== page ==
There is a creative genius inside all of us.
Whether you are an writer by nature or a writer by necessity spending some time in creative expression each week is important. We at Exploring Expression want to celebrate the muse that lives in us all. Thus The Day of Self Expression was born.
What is the #DayofSelfExpression
Each week we feature a piece of creative writing by ourselves and others who want to use our site as an outlet for their inspirations. We want to publish a variety of poetry and prose, fiction and nonfiction. stand-alone work and excerpts from a longer pieces. Our goal is to explore expression, from every angle and every dimension.
We invite you, our readers, to submit some of your own writing. Include a short bio for us to publish with your work, and if you have one, a link to your own blog or social media. Then watch for your material to be featured in future weeks. ,
A few guidelines:
- Proofread your own material, as we will not edit your work.
- Submissions should be less than 1,500 words.
- All items should be YOUR work, which you have the rights to share
- We will only print G-rated material that anyone in the family can read.
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#DayofSelfExpression Journal Prompt
The crystal ball, also called an orbuculum has been a popular tool for scrying since the days of the druids. They came in many types and forms but most of them had a common purpose. Divination.
Journal Assignment for Teens and Adults:
If you were offered the opportunity to know the future, would you? Why or Why not?If you were offered the opportunity to know the future, would you? Why or Why not? Click To Tweet
Journal Assignment for younger children:
A Crystal ball is used to see the future. Think about your future. What do you want to be when you grow up?A Crystal ball is used to see the future. Think about your future. What do you want to be when you… Click To Tweet
Today on #DayofSelfExpression
Today’s feature is Crystal ball, a Short Story by Laura Widener. Laura Widener is a wife, mother, and coffee addict living in rural Georgia. She holds degrees in social sciences and teaching, as well an MFA in Writing from Lindenwood University. Her previous work can be found in TWJ Magazine, Rathalla Review, Morpheus Tales, and others. Visit her at: http://incessantpen.wordpress.com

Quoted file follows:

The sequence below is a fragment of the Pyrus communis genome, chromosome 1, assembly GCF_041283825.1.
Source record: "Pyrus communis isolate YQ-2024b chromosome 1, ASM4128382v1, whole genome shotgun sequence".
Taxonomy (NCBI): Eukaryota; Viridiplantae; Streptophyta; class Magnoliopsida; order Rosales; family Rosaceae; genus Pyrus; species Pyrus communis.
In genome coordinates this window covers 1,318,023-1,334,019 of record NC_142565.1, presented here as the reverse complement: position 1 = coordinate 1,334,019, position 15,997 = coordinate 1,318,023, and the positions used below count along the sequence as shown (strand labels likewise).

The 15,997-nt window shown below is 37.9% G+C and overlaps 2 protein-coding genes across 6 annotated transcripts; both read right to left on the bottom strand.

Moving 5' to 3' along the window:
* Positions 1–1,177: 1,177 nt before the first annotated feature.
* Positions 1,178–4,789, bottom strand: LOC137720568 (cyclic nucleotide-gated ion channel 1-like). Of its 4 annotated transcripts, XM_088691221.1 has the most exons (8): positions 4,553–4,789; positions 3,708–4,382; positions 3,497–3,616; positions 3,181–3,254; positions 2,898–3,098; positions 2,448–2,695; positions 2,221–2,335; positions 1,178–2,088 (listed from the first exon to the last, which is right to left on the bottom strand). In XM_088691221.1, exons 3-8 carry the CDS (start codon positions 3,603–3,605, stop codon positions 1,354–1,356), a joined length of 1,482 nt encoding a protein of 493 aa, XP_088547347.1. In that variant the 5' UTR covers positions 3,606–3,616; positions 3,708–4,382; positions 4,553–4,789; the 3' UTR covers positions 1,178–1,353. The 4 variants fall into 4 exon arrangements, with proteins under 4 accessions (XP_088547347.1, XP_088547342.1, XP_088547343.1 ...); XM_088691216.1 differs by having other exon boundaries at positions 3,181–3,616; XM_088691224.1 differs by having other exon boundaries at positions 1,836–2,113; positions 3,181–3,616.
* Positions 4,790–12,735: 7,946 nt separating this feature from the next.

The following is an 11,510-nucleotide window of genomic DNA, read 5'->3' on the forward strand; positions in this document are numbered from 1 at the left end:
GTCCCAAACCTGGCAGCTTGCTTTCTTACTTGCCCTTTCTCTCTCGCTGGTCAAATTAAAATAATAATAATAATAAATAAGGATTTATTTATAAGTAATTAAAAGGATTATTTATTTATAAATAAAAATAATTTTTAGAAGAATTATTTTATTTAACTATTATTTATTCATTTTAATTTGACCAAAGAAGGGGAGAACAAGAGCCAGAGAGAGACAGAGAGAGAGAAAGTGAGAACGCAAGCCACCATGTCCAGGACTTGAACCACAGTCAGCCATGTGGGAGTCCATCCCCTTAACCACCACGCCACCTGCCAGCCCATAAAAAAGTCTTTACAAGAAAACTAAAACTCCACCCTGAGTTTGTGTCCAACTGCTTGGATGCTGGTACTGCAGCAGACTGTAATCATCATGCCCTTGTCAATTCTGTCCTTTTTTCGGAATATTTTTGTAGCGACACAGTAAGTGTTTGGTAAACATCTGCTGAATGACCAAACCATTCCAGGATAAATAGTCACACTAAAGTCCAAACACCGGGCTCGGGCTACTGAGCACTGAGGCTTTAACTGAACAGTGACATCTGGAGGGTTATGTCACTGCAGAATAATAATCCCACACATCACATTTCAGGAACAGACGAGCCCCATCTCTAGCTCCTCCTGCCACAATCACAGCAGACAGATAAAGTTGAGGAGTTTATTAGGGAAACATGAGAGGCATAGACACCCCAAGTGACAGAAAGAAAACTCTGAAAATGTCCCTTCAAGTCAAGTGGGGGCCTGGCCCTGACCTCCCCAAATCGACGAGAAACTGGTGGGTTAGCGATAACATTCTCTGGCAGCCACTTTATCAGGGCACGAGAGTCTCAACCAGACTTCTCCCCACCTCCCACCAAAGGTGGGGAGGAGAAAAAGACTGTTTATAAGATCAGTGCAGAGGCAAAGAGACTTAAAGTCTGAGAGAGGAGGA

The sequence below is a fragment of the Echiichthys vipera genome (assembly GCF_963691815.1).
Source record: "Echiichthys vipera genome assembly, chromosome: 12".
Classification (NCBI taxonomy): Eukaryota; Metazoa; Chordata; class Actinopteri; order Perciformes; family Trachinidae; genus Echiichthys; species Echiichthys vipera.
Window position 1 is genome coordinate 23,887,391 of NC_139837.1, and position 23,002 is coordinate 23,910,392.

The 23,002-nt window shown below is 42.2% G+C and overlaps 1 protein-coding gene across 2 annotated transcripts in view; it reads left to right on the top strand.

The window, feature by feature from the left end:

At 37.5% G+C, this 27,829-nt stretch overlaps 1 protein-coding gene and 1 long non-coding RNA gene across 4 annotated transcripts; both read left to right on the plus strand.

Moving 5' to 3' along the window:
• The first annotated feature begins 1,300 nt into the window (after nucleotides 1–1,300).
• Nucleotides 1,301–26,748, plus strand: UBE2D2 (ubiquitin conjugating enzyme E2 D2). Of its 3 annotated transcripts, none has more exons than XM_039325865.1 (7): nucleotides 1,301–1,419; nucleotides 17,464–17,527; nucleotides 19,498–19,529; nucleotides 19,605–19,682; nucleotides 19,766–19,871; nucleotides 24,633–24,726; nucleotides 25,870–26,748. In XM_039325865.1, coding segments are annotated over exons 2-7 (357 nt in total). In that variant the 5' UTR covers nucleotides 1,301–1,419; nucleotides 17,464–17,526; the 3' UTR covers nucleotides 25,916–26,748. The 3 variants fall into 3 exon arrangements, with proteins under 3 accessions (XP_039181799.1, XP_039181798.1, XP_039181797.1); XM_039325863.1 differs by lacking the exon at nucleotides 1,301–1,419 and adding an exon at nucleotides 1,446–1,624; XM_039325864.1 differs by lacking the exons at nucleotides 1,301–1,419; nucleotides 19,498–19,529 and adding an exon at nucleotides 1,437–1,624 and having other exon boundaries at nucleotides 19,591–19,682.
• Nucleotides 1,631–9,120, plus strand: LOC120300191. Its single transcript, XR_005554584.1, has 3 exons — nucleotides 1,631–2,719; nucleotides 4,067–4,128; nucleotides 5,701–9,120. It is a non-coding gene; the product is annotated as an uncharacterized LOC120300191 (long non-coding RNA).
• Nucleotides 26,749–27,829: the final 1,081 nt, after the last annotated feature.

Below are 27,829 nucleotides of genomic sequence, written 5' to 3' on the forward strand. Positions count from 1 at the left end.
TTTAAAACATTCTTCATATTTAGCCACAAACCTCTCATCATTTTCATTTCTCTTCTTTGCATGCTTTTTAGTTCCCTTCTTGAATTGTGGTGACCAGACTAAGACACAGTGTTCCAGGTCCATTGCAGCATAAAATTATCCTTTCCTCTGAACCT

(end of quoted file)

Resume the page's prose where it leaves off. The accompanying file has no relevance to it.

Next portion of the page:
Twenty-six years ago, a psychic told my mother that she would die precisely at 12:36 am on October 14, 2014. She believed it. When I was 12, she sat me down on our beige sofa. I cringed at her stern look, expecting a coming-of-age lecture about womanhood and bodies. Instead, my mom said, “Tanya, I’m going to die in six years.”
“Mom… what? How do you know that?” I asked.
“It’s hard to explain,” she started. “But a psychic told me. And I just feel it.”
I stared back at her in silence. Lines marked the skin on her forehead and I didn’t remember seeing them there before. At that moment, I stopped seeing her as the strong and fierce mother I’d once known. The woman who balanced her busy accountant job with caring for me and my younger brother Charlie, and attending all of our games, plays, and recitals while keeping our home like one from the pages of Good Housekeeping. Instead, I started to see her as a woman slowly losing hold of her sanity. Or maybe she had been losing it all along and I never noticed on my roller coaster of adolescence.
Mom never told me more about the encounter with the psychic. I imagined a woman with too much makeup plucking fifty bucks from my mom’s shaky hand, then speaking mom’s fortune through plumped fuchsia lips over a crystal ball from the Halloween prop store. Probably the same place she bought her makeup from. Maybe there was a fog machine too. I learned about these scams when I Googled psychic in the solace of my room. That’s where I spent most of my time over the years avoiding mom’s death talks.
She let it consume her. Define her. Our home was a mess. We hadn’t used the dinner table for family meals since I was fourteen. Instead, old boxes that once lived in a dusty corner of the garage now covered the surface. They contained old papers, trinkets, and other things symbolizing my mother’s life up until that point. The boxes made their way down the halls. My mom’s entire life spilled across the house. The sofas and chairs in the living room somehow remained clear. The four of us sat on different pieces of furniture, symbolizing the distance that came between us all.
Dad checked out of the marriage just three years after mom’s sit down with me, although I’m surprised he stayed as long as he did. He held my face in his hands with tears in his eyes and told me he was sorry. I couldn’t blame him, even when the silence in our home felt foreign and terrifying, like the monster under my bed that he was supposed to chase away. I longed for my parents’ arguments murmuring through the walls, and even Charlie yelling about his video games. The quiet was haunting. Only the ghost of our once happy family lived within the walls of home. Mom just kept working, and planning for the end of her life.
I texted Charlie every few weeks, but his conversation was minimal. He never mentioned mom. His replies consisted of few words to answer my pointed questions about his school and life. Although we weren’t overly affectionate siblings before, we’d certainly shared more words between us than this. Was this just normal texting protocol for a fifteen-year-old boy? I didn’t know. We didn’t have to text before, back when things were normal and we could exchange playful insults to one another’s faces. Or when he’d call me a lousy Halo teammate and throw grenades in my path to get my character blown to shreds. Maybe he thought I was crazy now for staying with mom. Maybe I was crazy.